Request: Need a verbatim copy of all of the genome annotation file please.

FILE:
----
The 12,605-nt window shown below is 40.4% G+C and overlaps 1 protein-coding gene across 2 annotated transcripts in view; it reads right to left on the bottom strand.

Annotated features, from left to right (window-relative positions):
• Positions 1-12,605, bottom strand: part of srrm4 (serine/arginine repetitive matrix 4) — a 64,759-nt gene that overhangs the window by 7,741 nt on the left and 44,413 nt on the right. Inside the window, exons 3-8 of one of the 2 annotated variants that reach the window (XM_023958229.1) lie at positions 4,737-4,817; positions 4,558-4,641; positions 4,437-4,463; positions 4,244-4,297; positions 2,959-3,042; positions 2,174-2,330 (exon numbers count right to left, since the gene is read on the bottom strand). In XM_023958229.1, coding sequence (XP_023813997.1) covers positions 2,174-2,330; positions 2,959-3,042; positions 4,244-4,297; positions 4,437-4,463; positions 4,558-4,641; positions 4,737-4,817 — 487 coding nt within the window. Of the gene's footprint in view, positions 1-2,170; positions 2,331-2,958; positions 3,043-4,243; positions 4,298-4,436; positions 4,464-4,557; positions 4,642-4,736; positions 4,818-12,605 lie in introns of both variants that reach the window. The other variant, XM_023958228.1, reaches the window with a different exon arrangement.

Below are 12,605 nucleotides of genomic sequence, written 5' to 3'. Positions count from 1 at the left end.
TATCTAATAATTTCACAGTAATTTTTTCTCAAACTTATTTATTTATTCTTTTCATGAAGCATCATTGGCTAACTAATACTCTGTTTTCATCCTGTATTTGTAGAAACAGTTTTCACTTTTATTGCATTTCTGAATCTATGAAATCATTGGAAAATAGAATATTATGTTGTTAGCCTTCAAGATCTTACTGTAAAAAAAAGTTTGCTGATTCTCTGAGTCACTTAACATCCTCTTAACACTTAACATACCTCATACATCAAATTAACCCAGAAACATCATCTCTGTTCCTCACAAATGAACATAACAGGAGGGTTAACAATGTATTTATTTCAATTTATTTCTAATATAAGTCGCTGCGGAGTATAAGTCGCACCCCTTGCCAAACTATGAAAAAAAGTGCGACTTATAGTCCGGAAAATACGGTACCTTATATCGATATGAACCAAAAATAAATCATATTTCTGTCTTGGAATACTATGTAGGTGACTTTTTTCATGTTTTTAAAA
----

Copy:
The 12,605-nt window shown below is 40.4% G+C and overlaps 1 protein-coding gene across 2 annotated transcripts in view; it reads right to left on the bottom strand.

Annotated features, from left to right (window-relative positions):
• Positions 1-12,605, bottom strand: part of srrm4 (serine/arginine repetitive matrix 4) — a 64,759-nt gene that overhangs the window by 7,741 nt on the left and 44,413 nt on the right. Inside the window, exons 3-8 of one of the 2 annotated variants that reach the window (XM_023958229.1) lie at positions 4,737-4,817; positions 4,558-4,641; positions 4,437-4,463; positions 4,244-4,297; positions 2,959-3,042; positions 2,174-2,330 (exon numbers count right to left, since the gene is read on the bottom strand). In XM_023958229.1, coding sequence (XP_023813997.1) covers positions 2,174-2,330; positions 2,959-3,042; positions 4,244-4,297; positions 4,437-4,463; positions 4,558-4,641; positions 4,737-4,817 — 487 coding nt within the window. Of the gene's footprint in view, positions 1-2,170; positions 2,331-2,958; positions 3,043-4,243; positions 4,298-4,436; positions 4,464-4,557; positions 4,642-4,736; positions 4,818-12,605 lie in introns of both variants that reach the window. The other variant, XM_023958228.1, reaches the window with a different exon arrangement.

Below are 12,605 nucleotides of genomic sequence, written 5' to 3'. Positions count from 1 at the left end.
TATCTAATAATTTCACAGTAATTTTTTCTCAAACTTATTTATTTATTCTTTTCATGAAGCATCATTGGCTAACTAATACTCTGTTTTCATCCTGTATTTGTAGAAACAGTTTTCACTTTTATTGCATTTCTGAATCTATGAAATCATTGGAAAATAGAATATTATGTTGTTAGCCTTCAAGATCTTACTGTAAAAAAAAGTTTGCTGATTCTCTGAGTCACTTAACATCCTCTTAACACTTAACATACCTCATACATCAAATTAACCCAGAAACATCATCTCTGTTCCTCACAAATGAACATAACAGGAGGGTTAACAATGTATTTATTTCAATTTATTTCTAATATAAGTCGCTGCGGAGTATAAGTCGCACCCCTTGCCAAACTATGAAAAAAAGTGCGACTTATAGTCCGGAAAATACGGTACCTTATATCGATATGAACCAAAAATAAATCATATTTCTGTCTTGGAATACTATGTAGGTGACTTTTTTCATGTTTTTAAAA